Bangladesh’s Grand Jamuna River
A braided river or stream is distinguished by various features such as sandbars located within the river as well as a network of channels and other water sources intertwining with the stream. Bangladesh is home to just such a river and it happens to be one of the main rivers in the country. The Jamuna River is one of the best examples of a braided river, as it has an extremely intricate network of interlinking waterways. It also has a very fragile existence, as do most braided rivers.
Channel migrations are highly common in braided rivers, and they suffer great loss of soil during floods or any change of water flow that the river might sustain. The sandbars that are found in the rivers, known a chars in Bangladesh, move as the river flows and are deposited in various positions. Especially after serious rainfall, the sandbars are moved by the force of the water. Jamuna River is not a consistent river, as its width varies though dry seasons and high rainfall seasons. During the seasons that are dry, the river’s width measures a mere two to three miles, whereas in high rainfall seasons, it reaches a width of between five to eight miles. The river flows from India, into Bangladesh and is the major water distributor for the Brahamputra River. As the river follows its path south, it joins up with the Padma River, which in turn then merges with the Meghna River. From here it is known as the Meghna River, which flows directly into the Bay of Bengal. Before the Jamuna Multipurpose Bridge was built in 1996, the river was an obstacle for any road links between the Rajashahi Division and the city of Dhaka.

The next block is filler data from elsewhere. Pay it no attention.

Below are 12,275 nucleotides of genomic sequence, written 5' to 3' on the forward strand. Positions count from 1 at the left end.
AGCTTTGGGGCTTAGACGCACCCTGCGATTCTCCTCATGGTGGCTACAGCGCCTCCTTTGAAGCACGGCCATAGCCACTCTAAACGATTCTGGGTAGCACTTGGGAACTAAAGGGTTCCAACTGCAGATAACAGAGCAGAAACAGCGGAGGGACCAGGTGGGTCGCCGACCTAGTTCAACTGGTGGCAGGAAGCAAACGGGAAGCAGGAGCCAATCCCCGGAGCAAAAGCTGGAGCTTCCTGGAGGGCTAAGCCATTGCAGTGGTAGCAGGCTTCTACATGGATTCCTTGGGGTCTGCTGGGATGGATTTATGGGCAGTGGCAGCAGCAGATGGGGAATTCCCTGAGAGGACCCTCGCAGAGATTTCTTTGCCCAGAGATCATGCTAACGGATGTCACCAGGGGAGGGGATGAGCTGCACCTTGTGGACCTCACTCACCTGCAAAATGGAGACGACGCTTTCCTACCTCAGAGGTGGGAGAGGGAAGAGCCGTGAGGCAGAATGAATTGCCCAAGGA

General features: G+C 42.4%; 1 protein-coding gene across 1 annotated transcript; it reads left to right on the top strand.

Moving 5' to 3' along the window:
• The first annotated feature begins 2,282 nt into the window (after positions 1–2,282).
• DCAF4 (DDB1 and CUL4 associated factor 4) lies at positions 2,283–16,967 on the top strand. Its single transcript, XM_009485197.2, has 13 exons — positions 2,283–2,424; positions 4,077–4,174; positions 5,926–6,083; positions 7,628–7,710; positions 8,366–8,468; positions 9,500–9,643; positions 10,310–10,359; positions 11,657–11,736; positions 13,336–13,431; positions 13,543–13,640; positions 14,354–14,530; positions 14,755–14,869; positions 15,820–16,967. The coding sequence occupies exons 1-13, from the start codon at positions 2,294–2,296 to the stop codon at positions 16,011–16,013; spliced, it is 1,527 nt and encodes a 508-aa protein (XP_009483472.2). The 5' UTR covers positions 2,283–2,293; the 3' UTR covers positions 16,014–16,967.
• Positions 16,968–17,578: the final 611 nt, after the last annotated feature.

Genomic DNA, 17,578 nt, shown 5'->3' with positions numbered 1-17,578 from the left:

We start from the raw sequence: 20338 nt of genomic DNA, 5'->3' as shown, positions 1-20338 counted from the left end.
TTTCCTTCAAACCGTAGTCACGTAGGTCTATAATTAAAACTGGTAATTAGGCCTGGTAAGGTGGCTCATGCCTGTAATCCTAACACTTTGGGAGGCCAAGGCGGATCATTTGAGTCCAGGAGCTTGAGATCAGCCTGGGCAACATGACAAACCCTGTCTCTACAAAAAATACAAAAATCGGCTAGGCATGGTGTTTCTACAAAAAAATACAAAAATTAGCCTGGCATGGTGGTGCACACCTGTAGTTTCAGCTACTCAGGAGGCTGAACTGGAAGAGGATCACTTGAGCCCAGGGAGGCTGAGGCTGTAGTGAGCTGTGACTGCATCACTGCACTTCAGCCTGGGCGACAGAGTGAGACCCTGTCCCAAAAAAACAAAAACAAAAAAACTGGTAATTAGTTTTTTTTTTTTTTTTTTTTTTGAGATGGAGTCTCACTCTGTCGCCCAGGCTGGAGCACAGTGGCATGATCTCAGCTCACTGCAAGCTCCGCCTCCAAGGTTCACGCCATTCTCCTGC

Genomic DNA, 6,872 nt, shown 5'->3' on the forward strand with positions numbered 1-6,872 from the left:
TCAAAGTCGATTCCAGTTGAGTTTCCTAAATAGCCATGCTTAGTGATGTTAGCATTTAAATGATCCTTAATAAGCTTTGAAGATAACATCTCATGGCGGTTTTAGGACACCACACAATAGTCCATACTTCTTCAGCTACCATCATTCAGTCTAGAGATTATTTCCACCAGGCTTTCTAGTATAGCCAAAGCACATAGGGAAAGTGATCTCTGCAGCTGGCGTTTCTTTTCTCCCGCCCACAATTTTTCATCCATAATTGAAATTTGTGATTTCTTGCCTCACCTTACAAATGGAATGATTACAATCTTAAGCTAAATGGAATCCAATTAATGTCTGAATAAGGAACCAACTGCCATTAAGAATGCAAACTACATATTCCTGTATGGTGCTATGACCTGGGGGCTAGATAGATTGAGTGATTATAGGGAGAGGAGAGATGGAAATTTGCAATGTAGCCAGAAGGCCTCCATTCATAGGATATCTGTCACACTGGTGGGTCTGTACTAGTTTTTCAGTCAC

The river is also a great attraction in Bangladesh as it is one of the biggest rivers in the world, and a vital waterway that carries steamers filled with eager passengers along its route, as well as cargo ships. The ferry steamers are not only important as methods of travel between destinations such as Pabana, Dhaka and Tangail, but also as a tourism tool, allowing visitors to explore Bangladesh and its riverside villages from a different point of view.